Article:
ORRINGTON, Maine (NEWS CENTER) — Last year's mild winter allowed many deer to survive, so the state increased the number of "any deer" hunting permits by 60 percent.
Youth across the state Saturday got to kick off this year's hunting season.
“I was really scared," Zeb Wilson said. "When he shot the gun, I just covered my ears, I got wicked pale, but afterward, it was wicked fun."
It has been five years since he began hunting with his dad and uncle. The thrill of it all, kept him coming back for more.
“When you’re out and you hear or see something out of the corner of your eye, you might see a leaf moving … your heart drops,” he said.
The number of junior hunting licenses has increased by nearly 89 percent since 2006, according to the Department of Inland Fisheries and Wildlife.
Wilson is among this year’s 24,000 kids who will learn responsibility and conservation as they kick off Maine’s hunting season.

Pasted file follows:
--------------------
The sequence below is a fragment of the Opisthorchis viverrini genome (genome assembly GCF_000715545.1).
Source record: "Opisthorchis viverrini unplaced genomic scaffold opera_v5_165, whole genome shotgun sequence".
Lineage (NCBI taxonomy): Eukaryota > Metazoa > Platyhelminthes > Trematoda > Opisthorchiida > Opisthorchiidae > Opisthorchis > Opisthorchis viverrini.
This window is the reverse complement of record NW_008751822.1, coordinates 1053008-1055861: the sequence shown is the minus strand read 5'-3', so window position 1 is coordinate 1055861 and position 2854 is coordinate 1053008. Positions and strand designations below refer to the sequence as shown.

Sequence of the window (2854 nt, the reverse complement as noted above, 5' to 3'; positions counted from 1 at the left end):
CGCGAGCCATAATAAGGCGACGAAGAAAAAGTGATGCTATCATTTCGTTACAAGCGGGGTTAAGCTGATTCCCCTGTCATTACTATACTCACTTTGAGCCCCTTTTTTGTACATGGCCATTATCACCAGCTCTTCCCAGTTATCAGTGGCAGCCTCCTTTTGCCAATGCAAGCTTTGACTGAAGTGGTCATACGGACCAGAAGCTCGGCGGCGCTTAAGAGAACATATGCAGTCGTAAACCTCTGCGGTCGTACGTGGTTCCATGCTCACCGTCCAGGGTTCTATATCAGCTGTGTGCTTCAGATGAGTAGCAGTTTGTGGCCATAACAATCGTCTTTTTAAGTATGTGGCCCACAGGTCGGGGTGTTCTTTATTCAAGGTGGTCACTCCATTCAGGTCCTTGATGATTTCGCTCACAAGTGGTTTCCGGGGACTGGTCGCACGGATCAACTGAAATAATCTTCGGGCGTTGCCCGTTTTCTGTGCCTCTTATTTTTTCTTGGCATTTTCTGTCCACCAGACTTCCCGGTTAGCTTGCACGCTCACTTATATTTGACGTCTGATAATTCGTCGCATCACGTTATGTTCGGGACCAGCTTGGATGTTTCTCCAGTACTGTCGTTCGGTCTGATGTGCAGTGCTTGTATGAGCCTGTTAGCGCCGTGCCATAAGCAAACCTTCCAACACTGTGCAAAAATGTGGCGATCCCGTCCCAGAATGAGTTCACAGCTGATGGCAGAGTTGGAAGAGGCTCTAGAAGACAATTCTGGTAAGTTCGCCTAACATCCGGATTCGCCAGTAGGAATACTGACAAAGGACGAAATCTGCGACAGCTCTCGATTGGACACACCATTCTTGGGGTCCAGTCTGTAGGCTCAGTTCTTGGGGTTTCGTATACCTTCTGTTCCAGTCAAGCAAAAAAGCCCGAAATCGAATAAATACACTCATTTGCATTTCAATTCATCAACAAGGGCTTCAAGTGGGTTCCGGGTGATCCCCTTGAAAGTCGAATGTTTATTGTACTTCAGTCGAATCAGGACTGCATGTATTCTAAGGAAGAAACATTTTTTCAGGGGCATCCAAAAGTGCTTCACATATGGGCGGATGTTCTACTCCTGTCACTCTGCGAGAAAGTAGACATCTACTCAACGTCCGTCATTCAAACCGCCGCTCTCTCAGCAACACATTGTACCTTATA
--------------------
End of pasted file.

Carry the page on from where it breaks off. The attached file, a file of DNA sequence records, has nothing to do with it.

“It’s starting to get overpopulated with deer so it’s a good way to keep the population down,” he said.
Kids from 10 to 15 years of age who possess a junior hunting license can hunt deer under the direct supervision of a parent, or guardian. It was a day that was marked on Wilson’s calendar for a whole year.
“Just being there and waiting for a deer to walk out. It’s a great feeling,” Wilson said. Sometimes, however, you end the day empty handed. And that’s no reason to fret, he said.
“You have the whole season ahead to get one and if you get one on youth day, you’re going to be bored for the rest of the season and have nothing to do on the weekends.”
He said spending quality time with his dad and uncle is what matters most.
Twelve-year tagging location owner Bob Bastey agrees. He said hunting is the best way to bond.
“There have been kids that started in junior high and they’re coming back, they’re hunting with their parents still," he said. "It really just keeps building."
Next Saturday is another special hunting day set aside for only Maine residents. The season will be open for all hunters on Nov. 2.